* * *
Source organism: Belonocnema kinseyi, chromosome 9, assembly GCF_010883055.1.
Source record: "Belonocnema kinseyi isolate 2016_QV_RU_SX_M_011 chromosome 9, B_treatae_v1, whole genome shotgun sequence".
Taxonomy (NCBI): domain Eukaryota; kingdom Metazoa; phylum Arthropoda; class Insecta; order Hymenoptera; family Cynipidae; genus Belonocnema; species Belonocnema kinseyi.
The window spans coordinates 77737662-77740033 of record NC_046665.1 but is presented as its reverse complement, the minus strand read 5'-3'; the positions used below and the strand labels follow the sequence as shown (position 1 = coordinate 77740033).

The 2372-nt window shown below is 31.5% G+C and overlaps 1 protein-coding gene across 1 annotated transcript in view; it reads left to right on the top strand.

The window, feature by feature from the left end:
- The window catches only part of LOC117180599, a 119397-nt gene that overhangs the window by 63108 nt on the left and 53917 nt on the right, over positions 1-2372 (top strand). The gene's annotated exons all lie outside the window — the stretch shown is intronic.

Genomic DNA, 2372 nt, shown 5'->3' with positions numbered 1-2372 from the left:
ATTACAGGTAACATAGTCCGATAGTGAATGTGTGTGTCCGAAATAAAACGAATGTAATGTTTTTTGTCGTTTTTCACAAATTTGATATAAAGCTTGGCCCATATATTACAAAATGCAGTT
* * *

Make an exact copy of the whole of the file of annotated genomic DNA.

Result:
Source organism: Belonocnema kinseyi, chromosome 9, assembly GCF_010883055.1.
Source record: "Belonocnema kinseyi isolate 2016_QV_RU_SX_M_011 chromosome 9, B_treatae_v1, whole genome shotgun sequence".
Taxonomy (NCBI): domain Eukaryota; kingdom Metazoa; phylum Arthropoda; class Insecta; order Hymenoptera; family Cynipidae; genus Belonocnema; species Belonocnema kinseyi.
The window spans coordinates 77737662-77740033 of record NC_046665.1 but is presented as its reverse complement, the minus strand read 5'-3'; the positions used below and the strand labels follow the sequence as shown (position 1 = coordinate 77740033).

The 2372-nt window shown below is 31.5% G+C and overlaps 1 protein-coding gene across 1 annotated transcript in view; it reads left to right on the top strand.

The window, feature by feature from the left end:
- The window catches only part of LOC117180599, a 119397-nt gene that overhangs the window by 63108 nt on the left and 53917 nt on the right, over positions 1-2372 (top strand). The gene's annotated exons all lie outside the window — the stretch shown is intronic.

Genomic DNA, 2372 nt, shown 5'->3' with positions numbered 1-2372 from the left:
ATTACAGGTAACATAGTCCGATAGTGAATGTGTGTGTCCGAAATAAAACGAATGTAATGTTTTTTGTCGTTTTTCACAAATTTGATATAAAGCTTGGCCCATATATTACAAAATGCAGTT